Bernini

Francesco Borromini was precisely the opposite of Bernini’s balanced and calm: the facade of St. Philip Neri’s Oratory, The small church of San Carlo alle quattro fontane, San Ivo della Sapienza church. In Rome, many other architects of the Baroque style have proven their talent: Pietro da Cortona (1596-1669) creator of Santa Maria della Pace church facade, Carlo Rainaldi (1611-1691) the builder of the Plaza del Popolo and the Santa Maria church in Campitelli, The Church of San Vincenzio et Anastasio, built by Lunghi, Carlo Fontana (1634-1714) creator of San Marcello Corso church. The most beautiful achievements of the 17th century in the field of architecture and sculpture are funerary monuments and altars. Bernini: David (1619), the “Apolo and Dafne”, St. Therese altar. Bernini’s concept of arts synthesis comes out in the light of his fountains, and especially in the Triton fountain, in front of Barberini’s palace. A great historical significance belongs to Bernini in the field of portraiture: the busts of Francesco d’Este and Louis XIV, Innocent Xth, the bust of Cardinal Scipione Borghese. In the 17th century, Rome was the metropolis of baroque art. This is where art spread across Europe, where the world’s most prominent artists gathered here: the German master Elsheimer, The French engraver Callot, Rubens, French masters: Poussin, Lorrain, the Spanish Velasquez. The Baroque was taken over in Europe, especially in Catholic countries. We find them in Spain, Portugal and their colonies beyond the ocean, in Flanders and partly in France. It has entered Poland and the Baltic region. The most favorable baroque land was found in Austria and South Germany. At the monuments of the German Baroque, the architectural styles have their own character: the forms are distinguished by their diversity: the exterior and interior walls of the buildings are lined with stucco-shaped ornaments, flat pillars, cornices, vegetable sculptures and carved figures. Among the greatest baroque architects include: Fischer von Erlach who worked in Austria and in Prague, the Karl-Borromans church – Vienna, Balthasar Neumann – residence in Wurzburg, Schluter – Berlin – the grand royal palace, the monument of the great elector, Gunther – statues. The German baroque also manifested itself in the poetry of the 17th-18th centuries. But the most valuable contribution was music: Johann Sebastian Bach – organ, Georg Friederich Handel – Granted Oratory.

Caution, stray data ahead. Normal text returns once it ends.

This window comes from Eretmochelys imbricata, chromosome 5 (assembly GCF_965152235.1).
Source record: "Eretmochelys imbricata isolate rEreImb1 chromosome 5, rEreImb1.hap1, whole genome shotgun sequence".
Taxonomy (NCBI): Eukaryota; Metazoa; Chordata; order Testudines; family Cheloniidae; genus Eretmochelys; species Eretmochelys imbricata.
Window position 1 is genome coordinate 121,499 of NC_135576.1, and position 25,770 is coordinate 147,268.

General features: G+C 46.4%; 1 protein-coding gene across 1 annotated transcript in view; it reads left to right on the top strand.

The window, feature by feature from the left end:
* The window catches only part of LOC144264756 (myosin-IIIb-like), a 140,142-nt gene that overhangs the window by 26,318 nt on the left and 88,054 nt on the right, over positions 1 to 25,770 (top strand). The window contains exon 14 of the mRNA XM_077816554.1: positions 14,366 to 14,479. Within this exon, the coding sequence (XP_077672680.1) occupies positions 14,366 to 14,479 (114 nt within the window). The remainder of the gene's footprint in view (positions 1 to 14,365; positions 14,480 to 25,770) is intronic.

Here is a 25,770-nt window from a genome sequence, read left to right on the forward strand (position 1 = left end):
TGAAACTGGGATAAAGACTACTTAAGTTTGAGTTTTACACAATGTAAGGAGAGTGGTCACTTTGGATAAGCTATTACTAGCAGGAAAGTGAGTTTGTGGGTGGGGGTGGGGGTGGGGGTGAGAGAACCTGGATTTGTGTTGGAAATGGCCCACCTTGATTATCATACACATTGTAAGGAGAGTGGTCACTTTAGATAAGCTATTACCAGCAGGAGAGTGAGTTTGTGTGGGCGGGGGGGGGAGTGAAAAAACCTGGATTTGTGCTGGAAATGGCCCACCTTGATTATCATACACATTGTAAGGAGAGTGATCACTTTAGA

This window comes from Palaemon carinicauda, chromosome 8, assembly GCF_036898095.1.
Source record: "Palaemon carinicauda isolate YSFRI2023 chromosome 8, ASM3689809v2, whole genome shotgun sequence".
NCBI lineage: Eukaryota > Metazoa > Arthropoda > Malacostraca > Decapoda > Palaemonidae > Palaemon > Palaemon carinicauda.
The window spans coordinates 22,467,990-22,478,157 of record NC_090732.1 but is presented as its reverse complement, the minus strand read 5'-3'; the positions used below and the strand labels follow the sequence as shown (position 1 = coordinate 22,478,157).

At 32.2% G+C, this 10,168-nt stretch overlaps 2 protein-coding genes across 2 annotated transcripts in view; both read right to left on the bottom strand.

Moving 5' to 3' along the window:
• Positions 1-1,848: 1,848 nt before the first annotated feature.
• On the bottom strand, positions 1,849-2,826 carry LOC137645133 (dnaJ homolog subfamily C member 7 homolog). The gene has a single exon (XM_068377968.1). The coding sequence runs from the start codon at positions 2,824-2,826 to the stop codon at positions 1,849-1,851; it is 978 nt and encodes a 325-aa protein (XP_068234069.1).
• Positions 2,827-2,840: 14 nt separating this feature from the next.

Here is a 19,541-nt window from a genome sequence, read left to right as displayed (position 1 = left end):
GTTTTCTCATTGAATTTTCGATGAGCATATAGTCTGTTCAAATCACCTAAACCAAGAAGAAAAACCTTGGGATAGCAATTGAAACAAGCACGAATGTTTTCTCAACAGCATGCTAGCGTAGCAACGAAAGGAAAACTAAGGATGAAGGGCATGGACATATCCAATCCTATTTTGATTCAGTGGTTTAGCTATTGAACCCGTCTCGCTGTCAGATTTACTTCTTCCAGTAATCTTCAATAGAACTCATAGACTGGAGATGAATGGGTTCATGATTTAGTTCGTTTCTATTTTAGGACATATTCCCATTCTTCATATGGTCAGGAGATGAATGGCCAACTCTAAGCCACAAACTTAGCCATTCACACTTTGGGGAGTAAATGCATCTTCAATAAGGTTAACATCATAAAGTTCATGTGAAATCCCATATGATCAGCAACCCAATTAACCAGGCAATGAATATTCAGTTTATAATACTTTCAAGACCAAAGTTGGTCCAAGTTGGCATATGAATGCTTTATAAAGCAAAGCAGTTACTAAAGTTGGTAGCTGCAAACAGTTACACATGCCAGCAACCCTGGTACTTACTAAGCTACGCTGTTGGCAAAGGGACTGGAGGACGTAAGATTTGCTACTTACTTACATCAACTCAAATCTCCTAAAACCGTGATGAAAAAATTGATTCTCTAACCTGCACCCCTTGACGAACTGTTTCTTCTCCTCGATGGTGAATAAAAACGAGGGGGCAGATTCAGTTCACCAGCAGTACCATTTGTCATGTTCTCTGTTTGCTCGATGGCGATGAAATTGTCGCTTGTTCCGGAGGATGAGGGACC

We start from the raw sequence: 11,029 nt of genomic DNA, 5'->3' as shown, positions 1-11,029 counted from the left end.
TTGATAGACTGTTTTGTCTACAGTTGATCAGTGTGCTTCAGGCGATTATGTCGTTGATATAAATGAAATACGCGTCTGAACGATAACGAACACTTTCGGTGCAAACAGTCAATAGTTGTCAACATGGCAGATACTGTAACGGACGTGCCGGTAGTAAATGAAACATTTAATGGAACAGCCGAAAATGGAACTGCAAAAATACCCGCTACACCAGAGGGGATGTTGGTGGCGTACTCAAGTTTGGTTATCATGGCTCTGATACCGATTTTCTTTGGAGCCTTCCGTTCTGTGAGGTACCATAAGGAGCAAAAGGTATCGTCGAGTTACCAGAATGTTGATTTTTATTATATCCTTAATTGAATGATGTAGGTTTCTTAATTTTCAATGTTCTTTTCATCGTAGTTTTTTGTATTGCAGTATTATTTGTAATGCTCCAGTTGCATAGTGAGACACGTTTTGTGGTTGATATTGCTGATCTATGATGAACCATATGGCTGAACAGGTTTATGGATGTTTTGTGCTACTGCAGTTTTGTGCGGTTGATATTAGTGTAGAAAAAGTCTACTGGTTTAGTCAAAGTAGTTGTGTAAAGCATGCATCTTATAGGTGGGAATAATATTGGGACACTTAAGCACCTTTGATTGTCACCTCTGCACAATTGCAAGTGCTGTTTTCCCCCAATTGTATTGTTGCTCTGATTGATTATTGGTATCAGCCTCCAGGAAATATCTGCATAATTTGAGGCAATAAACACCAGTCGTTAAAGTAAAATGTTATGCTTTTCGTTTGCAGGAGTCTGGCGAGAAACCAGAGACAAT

Bernini

The Baroque led to an enrichment of the artistic expression. Baroque is the natural extension of the Renaissance. He deepened the knowledge of man, of his profound being, of his inner life. In the 17th century the artistic language became enriched: clarobscur developed in sculpture, free line and tone in painting, the depth effect and the amount of space in the architecture.